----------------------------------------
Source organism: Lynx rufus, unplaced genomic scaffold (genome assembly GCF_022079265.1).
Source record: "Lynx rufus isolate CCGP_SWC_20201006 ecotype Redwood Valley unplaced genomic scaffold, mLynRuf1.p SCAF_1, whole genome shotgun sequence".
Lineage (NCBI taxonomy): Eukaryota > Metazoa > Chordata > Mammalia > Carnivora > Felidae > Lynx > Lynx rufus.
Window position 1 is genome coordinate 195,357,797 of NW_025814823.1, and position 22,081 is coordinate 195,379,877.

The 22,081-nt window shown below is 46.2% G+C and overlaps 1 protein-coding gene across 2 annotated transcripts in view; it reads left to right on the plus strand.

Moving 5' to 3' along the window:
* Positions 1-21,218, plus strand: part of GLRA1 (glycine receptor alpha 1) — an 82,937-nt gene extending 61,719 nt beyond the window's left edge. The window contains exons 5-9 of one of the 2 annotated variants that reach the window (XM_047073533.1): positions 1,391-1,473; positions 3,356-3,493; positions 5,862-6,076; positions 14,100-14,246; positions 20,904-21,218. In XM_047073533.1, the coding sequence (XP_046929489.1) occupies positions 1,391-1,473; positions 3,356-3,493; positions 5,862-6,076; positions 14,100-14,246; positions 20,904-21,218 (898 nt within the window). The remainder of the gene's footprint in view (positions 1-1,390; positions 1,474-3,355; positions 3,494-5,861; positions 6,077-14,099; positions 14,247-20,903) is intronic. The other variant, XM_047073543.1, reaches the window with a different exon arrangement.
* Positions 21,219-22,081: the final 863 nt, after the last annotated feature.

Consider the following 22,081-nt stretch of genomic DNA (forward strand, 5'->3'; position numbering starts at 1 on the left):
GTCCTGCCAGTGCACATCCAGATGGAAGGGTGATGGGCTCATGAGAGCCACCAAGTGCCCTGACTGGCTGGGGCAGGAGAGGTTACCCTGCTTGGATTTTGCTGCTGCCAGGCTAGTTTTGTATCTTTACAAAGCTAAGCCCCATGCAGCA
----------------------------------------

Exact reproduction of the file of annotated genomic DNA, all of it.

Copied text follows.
Source organism: Lynx rufus, unplaced genomic scaffold (genome assembly GCF_022079265.1).
Source record: "Lynx rufus isolate CCGP_SWC_20201006 ecotype Redwood Valley unplaced genomic scaffold, mLynRuf1.p SCAF_1, whole genome shotgun sequence".
Lineage (NCBI taxonomy): Eukaryota > Metazoa > Chordata > Mammalia > Carnivora > Felidae > Lynx > Lynx rufus.
Window position 1 is genome coordinate 195,357,797 of NW_025814823.1, and position 22,081 is coordinate 195,379,877.

The 22,081-nt window shown below is 46.2% G+C and overlaps 1 protein-coding gene across 2 annotated transcripts in view; it reads left to right on the plus strand.

Moving 5' to 3' along the window:
* Positions 1-21,218, plus strand: part of GLRA1 (glycine receptor alpha 1) — an 82,937-nt gene extending 61,719 nt beyond the window's left edge. The window contains exons 5-9 of one of the 2 annotated variants that reach the window (XM_047073533.1): positions 1,391-1,473; positions 3,356-3,493; positions 5,862-6,076; positions 14,100-14,246; positions 20,904-21,218. In XM_047073533.1, the coding sequence (XP_046929489.1) occupies positions 1,391-1,473; positions 3,356-3,493; positions 5,862-6,076; positions 14,100-14,246; positions 20,904-21,218 (898 nt within the window). The remainder of the gene's footprint in view (positions 1-1,390; positions 1,474-3,355; positions 3,494-5,861; positions 6,077-14,099; positions 14,247-20,903) is intronic. The other variant, XM_047073543.1, reaches the window with a different exon arrangement.
* Positions 21,219-22,081: the final 863 nt, after the last annotated feature.

Consider the following 22,081-nt stretch of genomic DNA (forward strand, 5'->3'; position numbering starts at 1 on the left):
GTCCTGCCAGTGCACATCCAGATGGAAGGGTGATGGGCTCATGAGAGCCACCAAGTGCCCTGACTGGCTGGGGCAGGAGAGGTTACCCTGCTTGGATTTTGCTGCTGCCAGGCTAGTTTTGTATCTTTACAAAGCTAAGCCCCATGCAGCA